Hanover Storm Drain: the Good, the Bad, and the Ugly
In celebration of the Ledyard Canoe Club re-opening next week, I thought I’d explore the one area that every Dartmouth kayaker has seen but never thought to go inside — the Hanover runoff pipeline seen above. By exploring what is literally the deepest, darkest corner of Hanover, I came across a whole secret world of graffiti made by people for an audience of themselves — and
stupid enterprising Dartbeat journalists. I expected to see a wall of penis graffiti with a detail and quantity that would rival that of a middle school boy’s textbook. Instead I found a secret world that displayed the full spectrum of human behavior. First, a warning — the second half of this article contains disturbing content.
I. RIVER ENTRANCE
Upon entering the runoff drain, one of the first things I saw was a penis — because of course. Upon further examination, it was clear that graffiti artists here were goofballs. Some people wrote their names, others drew the middle finger, some couples wrote their initials. Why these couples chose a sketchy tunnel to immortalize their love is beyond me, but props to innovative minds that thought to add a sewer tunnel to the Dartmouth Seven.
As I ventured futher into the tunnel, I came into an atrium of sorts, also covered in graffiti. To my surprise, it was clear this graffiti had some forethought to it. There were affirmations and art that actually had a point. The walls were brimming with color and positivity. It may have been the lack of oxygen in the tunnel, but the sight was truly breathtaking. My favorite parts of this atrium are the cogent thoughts. One wall read, “simply let the soft animal of your soul love what it loves,” which is a reference to a Mary Oliver poem called "Wild Geese."
Another read, “and rain will make the make the flowers grow,” a reference to Eponine’s dying words in the musical “Les Miserables” and a reminder that the bad things in life eventually pave the way for better things in the future. While in the atrium, I forgot what this was a reference too, but reading the words induced an almost Pavlovian need to get misty eyed.
I also found a bag of Co-op Chinese food that seemed to have been purchased within the last week. I really hope that a couple went on a date in this tunnel and not that some single guy decided to eat alone here.
After looking at the beauty of the atrium, it was clear that someone was using this remote area as a creative outlet work through some issues. Much like the idea that the saddest people are the ones who do their best to make other people happy, these graffiti affirmations almost definitely come from someone who was in need of affirmations him/herself. This fact became ever clearer the deeper I went in.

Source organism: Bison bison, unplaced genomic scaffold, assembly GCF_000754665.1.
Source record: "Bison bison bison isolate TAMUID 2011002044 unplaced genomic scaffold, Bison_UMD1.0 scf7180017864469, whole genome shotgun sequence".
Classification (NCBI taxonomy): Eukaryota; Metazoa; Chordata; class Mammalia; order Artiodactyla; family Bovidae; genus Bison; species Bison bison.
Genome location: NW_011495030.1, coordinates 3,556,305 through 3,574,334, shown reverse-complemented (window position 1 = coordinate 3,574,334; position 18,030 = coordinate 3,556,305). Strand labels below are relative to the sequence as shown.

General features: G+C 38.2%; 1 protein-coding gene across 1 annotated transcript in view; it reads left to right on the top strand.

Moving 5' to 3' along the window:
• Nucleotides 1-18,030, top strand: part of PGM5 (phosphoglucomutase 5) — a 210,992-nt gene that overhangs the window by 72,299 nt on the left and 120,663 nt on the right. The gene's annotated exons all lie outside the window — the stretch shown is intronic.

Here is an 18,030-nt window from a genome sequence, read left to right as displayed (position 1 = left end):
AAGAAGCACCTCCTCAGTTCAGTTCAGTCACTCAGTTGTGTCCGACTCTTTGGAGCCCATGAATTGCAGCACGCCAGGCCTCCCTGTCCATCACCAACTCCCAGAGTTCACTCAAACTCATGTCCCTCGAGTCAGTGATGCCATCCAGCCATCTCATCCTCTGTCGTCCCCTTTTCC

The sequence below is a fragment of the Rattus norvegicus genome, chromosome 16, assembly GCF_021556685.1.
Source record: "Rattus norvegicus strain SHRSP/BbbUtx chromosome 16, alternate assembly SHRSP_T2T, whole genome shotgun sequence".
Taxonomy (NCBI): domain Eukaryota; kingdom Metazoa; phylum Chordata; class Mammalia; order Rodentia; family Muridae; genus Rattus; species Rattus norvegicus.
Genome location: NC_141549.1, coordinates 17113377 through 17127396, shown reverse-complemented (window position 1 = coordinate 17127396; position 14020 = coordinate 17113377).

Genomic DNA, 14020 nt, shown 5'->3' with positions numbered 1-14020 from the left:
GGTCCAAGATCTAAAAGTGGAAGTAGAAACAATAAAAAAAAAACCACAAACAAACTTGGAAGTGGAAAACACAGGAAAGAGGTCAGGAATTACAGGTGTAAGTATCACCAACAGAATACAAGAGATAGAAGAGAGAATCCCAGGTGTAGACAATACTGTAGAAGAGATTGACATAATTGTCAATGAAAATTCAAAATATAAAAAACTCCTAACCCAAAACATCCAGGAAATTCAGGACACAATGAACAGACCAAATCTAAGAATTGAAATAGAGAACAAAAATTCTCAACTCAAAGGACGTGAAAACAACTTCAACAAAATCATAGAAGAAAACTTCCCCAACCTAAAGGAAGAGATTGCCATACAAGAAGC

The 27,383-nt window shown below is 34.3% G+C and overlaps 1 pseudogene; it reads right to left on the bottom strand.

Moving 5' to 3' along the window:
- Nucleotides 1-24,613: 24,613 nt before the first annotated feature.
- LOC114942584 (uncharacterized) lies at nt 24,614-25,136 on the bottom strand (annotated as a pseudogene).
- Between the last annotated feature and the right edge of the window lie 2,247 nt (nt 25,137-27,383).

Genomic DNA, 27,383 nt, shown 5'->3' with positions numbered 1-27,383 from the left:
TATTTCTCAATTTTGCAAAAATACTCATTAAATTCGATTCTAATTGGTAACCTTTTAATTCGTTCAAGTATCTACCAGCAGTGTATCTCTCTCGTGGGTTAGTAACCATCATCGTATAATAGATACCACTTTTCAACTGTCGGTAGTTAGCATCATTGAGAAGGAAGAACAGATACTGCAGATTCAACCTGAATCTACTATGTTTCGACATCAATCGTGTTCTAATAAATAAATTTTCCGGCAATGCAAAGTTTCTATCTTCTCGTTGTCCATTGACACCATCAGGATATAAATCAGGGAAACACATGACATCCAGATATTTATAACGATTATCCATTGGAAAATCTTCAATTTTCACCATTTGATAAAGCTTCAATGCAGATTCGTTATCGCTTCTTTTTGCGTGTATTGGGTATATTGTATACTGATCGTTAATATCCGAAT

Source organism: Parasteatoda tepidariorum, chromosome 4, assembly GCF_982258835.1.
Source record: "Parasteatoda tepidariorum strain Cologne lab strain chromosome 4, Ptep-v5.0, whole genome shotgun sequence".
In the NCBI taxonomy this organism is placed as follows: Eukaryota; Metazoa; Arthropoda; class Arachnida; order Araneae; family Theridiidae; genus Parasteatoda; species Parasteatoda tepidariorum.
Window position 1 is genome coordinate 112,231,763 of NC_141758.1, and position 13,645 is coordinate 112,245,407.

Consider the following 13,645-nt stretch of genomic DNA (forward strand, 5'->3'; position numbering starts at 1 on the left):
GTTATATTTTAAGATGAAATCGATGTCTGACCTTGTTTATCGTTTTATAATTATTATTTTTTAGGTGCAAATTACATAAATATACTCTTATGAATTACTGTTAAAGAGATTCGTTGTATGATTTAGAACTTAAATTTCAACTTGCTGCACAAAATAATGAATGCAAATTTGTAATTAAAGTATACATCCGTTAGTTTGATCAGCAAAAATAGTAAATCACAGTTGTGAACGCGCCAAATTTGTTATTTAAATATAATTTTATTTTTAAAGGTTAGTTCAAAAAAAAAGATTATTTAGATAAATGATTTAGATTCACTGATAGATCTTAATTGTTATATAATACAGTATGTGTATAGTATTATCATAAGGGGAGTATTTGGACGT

III. FURTHER INTO THE TUNNELS
Venturing farther, there was zero sunlight. I felt like I was in a gritty, horror reboot of a Mario game,. As I walked, though, the graffiti seemed to devolve to a bunch of random squiggles. It’s possible that these squiggles were even more secret society symbols, but it was hard to gain any meaning from them. The biggest highlight in this area was the phrase, “I have lived a happy life, thank the Lord. Goodbye and may God bless all – Chris McCandless.” Some of you may recognize this quote from the book “Into the Wild” as Chris McCandless’s last journal entry before he starved to death trying to live in solitude in Alaska.
Reading this quote made me think two things. First, I have no cell phone reception right now. Second, these tunnels are where a lot of people find their own solitude, get away from the stresses of life, exercise their creativity and just be alone. I definitely could see someone using these tunnels as their own personal Zen garden. Then I saw someone had scrawled the word penis and the whole moment was ruined.
The tunnels are actually cut off by a sketchy pond, so to continue I would have to enter them at the other end. Fortunately, entering the other end is far easier and did not involve me falling in the Connecticut River. Unfortunately, what I found coming through the other side of the tunnels were a grim reminder of the depravity and closed-mindedness of some people.
IV. THE OTHER SIDE OF THE TUNNELS
Warning: the images below are disturbing.
As disturbing as these graffito shown in this section are, my editor and I have left out some of the images of particularly inflammatory material, including misogynist, racist and white supremacist symbols and messages. The graffiti on this side of the tunnel seemed to be work of one particularly disturbed person. Publishing it on the internet would make this hateful language even more permanent. Contrasting this sections’ graffito to the beautiful graffito I had seen earlier was a grim reminder of the downsides that come with anonymity.
As I left the tunnel, ripping my shorts and bruising my knee in the process, I realized that walking through these tunnels was like walking through a lonely person’s mind. Nobody goes out of their way to graffiti a storm drain because they are happy with their lives. They do so to externalize their issues. Yes, some of the “art” — the cartoon penis cascade — is dumb, but a good amount seemed to be produced with thought and care for an audience of only a few to help out those who thought to seek solace in a dark and lonely tunnel.
Walking back to campus, I thought about how crazy it was that what most of us thought of as just a storm sewer turned out to be roughly 400 feet of love, horror, beauty and phalluses. As I went home and took the longest shower I've taken in a while, I had a thought that excited and terrified me — what if there are more tunnels out there like this one? Maybe everyone has their own set of tunnels, in one form or another. What would you write?